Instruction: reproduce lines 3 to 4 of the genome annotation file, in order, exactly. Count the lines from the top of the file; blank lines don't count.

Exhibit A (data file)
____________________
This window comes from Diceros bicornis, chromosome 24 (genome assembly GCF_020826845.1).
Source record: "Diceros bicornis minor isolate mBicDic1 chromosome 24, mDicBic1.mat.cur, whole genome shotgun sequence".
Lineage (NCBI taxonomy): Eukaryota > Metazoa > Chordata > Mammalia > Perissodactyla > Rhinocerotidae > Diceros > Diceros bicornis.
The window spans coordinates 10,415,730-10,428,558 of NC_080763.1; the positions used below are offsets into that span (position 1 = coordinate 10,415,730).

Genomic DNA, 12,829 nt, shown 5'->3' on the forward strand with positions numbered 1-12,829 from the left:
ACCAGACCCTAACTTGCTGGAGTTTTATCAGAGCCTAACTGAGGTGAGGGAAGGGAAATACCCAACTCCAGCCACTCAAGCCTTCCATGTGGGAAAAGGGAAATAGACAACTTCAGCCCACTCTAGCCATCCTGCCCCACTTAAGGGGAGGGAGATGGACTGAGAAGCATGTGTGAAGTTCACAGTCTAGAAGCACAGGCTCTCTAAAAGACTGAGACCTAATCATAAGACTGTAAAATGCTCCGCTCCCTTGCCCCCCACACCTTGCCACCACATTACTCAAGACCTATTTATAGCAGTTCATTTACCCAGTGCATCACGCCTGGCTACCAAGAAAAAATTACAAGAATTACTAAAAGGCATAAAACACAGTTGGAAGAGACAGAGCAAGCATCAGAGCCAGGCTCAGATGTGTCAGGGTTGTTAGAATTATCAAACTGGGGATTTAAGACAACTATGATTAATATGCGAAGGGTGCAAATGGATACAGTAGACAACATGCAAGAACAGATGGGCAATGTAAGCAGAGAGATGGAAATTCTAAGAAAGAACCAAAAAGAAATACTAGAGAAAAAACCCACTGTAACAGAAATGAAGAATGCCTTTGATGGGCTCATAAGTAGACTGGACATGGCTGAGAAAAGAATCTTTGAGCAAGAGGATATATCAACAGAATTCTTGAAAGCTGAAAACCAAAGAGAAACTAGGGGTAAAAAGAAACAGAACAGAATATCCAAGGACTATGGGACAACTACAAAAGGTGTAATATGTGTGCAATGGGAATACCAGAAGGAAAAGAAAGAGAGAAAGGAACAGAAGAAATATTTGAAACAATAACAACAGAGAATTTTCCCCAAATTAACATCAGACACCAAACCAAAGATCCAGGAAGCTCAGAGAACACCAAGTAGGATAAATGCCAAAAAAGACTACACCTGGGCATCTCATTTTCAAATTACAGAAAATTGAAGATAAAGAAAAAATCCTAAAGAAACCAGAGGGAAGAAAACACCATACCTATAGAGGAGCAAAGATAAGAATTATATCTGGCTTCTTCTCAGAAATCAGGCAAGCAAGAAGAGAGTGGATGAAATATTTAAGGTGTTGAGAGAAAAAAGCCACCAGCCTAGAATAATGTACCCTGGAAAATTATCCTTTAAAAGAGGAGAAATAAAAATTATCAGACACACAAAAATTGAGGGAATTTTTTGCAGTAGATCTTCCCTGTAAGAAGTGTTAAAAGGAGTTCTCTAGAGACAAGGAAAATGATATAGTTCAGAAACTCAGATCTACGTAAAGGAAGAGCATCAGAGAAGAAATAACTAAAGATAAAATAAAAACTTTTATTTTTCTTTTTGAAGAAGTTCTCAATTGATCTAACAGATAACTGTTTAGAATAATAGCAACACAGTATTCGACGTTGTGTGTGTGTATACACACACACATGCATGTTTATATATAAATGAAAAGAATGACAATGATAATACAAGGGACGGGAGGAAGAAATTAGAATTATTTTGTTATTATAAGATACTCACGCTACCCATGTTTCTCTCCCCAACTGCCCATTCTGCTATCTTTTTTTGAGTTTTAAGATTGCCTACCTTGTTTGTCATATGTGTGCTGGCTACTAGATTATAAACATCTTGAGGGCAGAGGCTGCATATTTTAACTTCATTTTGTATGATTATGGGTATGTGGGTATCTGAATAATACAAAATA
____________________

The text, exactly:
Lineage (NCBI taxonomy): Eukaryota > Metazoa > Chordata > Mammalia > Perissodactyla > Rhinocerotidae > Diceros > Diceros bicornis.
The window spans coordinates 10,415,730-10,428,558 of NC_080763.1; the positions used below are offsets into that span (position 1 = coordinate 10,415,730).